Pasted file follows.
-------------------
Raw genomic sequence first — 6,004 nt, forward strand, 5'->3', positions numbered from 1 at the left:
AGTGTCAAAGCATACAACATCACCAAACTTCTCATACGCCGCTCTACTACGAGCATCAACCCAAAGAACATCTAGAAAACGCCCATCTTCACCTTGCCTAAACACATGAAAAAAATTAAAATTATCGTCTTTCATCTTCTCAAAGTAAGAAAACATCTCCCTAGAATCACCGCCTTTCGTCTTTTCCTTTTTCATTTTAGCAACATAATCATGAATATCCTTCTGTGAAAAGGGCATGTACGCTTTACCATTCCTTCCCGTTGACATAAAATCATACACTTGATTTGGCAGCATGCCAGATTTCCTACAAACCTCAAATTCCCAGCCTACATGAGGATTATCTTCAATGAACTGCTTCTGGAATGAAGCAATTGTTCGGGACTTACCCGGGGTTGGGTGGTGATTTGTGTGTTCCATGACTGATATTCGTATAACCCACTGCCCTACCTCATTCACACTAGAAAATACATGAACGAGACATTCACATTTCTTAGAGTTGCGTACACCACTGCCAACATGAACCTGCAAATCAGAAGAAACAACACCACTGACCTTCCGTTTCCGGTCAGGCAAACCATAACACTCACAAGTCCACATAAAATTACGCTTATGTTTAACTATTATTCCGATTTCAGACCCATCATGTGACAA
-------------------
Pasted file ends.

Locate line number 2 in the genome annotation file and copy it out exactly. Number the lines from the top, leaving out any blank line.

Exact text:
AGTGTCAAAGCATACAACATCACCAAACTTCTCATACGCCGCTCTACTACGAGCATCAACCCAAAGAACATCTAGAAAACGCCCATCTTCACCTTGCCTAAACACATGAAAAAAATTAAAATTATCGTCTTTCATCTTCTCAAAGTAAGAAAACATCTCCCTAGAATCACCGCCTTTCGTCTTTTCCTTTTTCATTTTAGCAACATAATCATGAATATCCTTCTGTGAAAAGGGCATGTACGCTTTACCATTCCTTCCCGTTGACATAAAATCATACACTTGATTTGGCAGCATGCCAGATTTCCTACAAACCTCAAATTCCCAGCCTACATGAGGATTATCTTCAATGAACTGCTTCTGGAATGAAGCAATTGTTCGGGACTTACCCGGGGTTGGGTGGTGATTTGTGTGTTCCATGACTGATATTCGTATAACCCACTGCCCTACCTCATTCACACTAGAAAATACATGAACGAGACATTCACATTTCTTAGAGTTGCGTACACCACTGCCAACATGAACCTGCAAATCAGAAGAAACAACACCACTGACCTTCCGTTTCCGGTCAGGCAAACCATAACACTCACAAGTCCACATAAAATTACGCTTATGTTTAACTATTATTCCGATTTCAGACCCATCATGTGACAA